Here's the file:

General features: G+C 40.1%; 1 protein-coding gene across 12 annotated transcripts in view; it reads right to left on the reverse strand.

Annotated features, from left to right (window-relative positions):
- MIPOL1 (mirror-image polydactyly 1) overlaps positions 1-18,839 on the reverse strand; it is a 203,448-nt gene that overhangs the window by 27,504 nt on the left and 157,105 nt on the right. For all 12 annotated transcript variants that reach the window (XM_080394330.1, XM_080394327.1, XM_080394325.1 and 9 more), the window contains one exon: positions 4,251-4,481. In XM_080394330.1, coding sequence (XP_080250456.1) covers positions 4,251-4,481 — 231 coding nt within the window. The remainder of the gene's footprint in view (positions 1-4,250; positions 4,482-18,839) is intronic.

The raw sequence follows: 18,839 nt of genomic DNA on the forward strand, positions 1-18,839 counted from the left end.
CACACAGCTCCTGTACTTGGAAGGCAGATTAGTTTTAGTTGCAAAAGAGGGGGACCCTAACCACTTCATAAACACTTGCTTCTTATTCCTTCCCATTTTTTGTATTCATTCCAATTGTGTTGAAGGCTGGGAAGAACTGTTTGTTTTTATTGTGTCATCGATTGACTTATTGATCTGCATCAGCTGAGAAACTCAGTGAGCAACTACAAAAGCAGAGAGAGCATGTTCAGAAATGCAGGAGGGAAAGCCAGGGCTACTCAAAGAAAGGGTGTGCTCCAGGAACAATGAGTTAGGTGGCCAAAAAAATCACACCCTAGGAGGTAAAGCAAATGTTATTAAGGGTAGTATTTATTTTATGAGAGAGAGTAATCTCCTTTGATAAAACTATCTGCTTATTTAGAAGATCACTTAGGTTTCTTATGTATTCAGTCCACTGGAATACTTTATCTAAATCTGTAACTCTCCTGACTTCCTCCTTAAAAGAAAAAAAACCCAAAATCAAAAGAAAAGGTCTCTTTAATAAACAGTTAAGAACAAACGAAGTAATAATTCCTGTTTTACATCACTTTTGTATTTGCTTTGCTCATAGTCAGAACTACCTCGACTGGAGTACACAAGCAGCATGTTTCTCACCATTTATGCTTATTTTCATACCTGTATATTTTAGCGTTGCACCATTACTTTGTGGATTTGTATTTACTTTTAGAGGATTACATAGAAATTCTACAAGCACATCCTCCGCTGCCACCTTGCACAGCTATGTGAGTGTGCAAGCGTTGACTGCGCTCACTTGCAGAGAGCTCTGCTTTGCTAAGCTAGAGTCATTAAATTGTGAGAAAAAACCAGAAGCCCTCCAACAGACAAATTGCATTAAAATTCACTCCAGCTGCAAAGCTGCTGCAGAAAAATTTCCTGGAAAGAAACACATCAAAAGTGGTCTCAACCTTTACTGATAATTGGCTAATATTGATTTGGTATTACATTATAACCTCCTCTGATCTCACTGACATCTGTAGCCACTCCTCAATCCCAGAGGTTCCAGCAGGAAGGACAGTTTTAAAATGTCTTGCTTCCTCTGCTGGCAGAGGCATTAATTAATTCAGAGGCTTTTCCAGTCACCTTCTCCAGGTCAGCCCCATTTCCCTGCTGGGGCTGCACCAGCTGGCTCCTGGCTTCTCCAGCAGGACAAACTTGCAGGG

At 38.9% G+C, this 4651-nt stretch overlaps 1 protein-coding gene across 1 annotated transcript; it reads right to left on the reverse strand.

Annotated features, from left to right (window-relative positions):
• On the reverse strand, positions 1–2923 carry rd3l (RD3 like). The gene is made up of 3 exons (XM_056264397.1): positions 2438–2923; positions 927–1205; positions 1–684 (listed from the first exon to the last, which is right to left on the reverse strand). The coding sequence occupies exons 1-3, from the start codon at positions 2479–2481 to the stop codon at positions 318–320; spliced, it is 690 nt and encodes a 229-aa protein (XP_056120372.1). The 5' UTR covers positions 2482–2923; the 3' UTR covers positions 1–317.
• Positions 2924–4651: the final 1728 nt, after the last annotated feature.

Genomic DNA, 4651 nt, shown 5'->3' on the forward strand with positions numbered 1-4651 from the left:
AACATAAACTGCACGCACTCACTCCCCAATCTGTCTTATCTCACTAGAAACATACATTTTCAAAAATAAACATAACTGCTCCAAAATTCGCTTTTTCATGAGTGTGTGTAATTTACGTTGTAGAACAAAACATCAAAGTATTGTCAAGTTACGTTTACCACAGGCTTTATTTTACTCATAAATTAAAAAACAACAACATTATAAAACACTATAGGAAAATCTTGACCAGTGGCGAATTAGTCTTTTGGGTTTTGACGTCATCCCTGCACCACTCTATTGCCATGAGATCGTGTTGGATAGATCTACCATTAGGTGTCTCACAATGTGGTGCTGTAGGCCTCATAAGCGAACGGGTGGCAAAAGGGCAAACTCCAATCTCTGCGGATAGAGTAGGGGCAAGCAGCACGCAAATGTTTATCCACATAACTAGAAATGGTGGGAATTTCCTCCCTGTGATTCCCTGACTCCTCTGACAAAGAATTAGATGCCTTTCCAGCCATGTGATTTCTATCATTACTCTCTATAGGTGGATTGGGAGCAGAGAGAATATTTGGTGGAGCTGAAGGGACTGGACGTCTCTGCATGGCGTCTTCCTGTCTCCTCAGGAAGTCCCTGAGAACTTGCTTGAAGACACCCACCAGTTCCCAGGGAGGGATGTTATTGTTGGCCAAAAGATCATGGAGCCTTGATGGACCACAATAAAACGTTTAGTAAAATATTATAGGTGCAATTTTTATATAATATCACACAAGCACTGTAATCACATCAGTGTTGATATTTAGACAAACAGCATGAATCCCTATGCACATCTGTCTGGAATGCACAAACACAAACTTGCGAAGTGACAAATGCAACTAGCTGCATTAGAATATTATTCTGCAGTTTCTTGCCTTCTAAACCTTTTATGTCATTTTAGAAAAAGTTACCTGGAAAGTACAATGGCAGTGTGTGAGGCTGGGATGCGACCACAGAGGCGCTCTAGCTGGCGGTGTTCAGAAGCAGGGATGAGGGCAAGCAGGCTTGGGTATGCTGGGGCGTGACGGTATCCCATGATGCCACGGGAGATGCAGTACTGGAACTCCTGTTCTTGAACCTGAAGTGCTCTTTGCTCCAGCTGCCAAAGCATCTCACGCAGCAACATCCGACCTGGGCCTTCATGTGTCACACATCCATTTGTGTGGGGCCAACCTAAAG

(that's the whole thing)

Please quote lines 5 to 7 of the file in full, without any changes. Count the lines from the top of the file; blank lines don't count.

CACACAGCTCCTGTACTTGGAAGGCAGATTAGTTTTAGTTGCAAAAGAGGGGGACCCTAACCACTTCATAAACACTTGCTTCTTATTCCTTCCCATTTTTTGTATTCATTCCAATTGTGTTGAAGGCTGGGAAGAACTGTTTGTTTTTATTGTGTCATCGATTGACTTATTGATCTGCATCAGCTGAGAAACTCAGTGAGCAACTACAAAAGCAGAGAGAGCATGTTCAGAAATGCAGGAGGGAAAGCCAGGGCTACTCAAAGAAAGGGTGTGCTCCAGGAACAATGAGTTAGGTGGCCAAAAAAATCACACCCTAGGAGGTAAAGCAAATGTTATTAAGGGTAGTATTTATTTTATGAGAGAGAGTAATCTCCTTTGATAAAACTATCTGCTTATTTAGAAGATCACTTAGGTTTCTTATGTATTCAGTCCACTGGAATACTTTATCTAAATCTGTAACTCTCCTGACTTCCTCCTTAAAAGAAAAAAAACCCAAAATCAAAAGAAAAGGTCTCTTTAATAAACAGTTAAGAACAAACGAAGTAATAATTCCTGTTTTACATCACTTTTGTATTTGCTTTGCTCATAGTCAGAACTACCTCGACTGGAGTACACAAGCAGCATGTTTCTCACCATTTATGCTTATTTTCATACCTGTATATTTTAGCGTTGCACCATTACTTTGTGGATTTGTATTTACTTTTAGAGGATTACATAGAAATTCTACAAGCACATCCTCCGCTGCCACCTTGCACAGCTATGTGAGTGTGCAAGCGTTGACTGCGCTCACTTGCAGAGAGCTCTGCTTTGCTAAGCTAGAGTCATTAAATTGTGAGAAAAAACCAGAAGCCCTCCAACAGACAAATTGCATTAAAATTCACTCCAGCTGCAAAGCTGCTGCAGAAAAATTTCCTGGAAAGAAACACATCAAAAGTGGTCTCAACCTTTACTGATAATTGGCTAATATTGATTTGGTATTACATTATAACCTCCTCTGATCTCACTGACATCTGTAGCCACTCCTCAATCCCAGAGGTTCCAGCAGGAAGGACAGTTTTAAAATGTCTTGCTTCCTCTGCTGGCAGAGGCATTAATTAATTCAGAGGCTTTTCCAGTCACCTTCTCCAGGTCAGCCCCATTTCCCTGCTGGGGCTGCACCAGCTGGCTCCTGGCTTCTCCAGCAGGACAAACTTGCAGGG

At 38.9% G+C, this 4651-nt stretch overlaps 1 protein-coding gene across 1 annotated transcript; it reads right to left on the reverse strand.

Annotated features, from left to right (window-relative positions):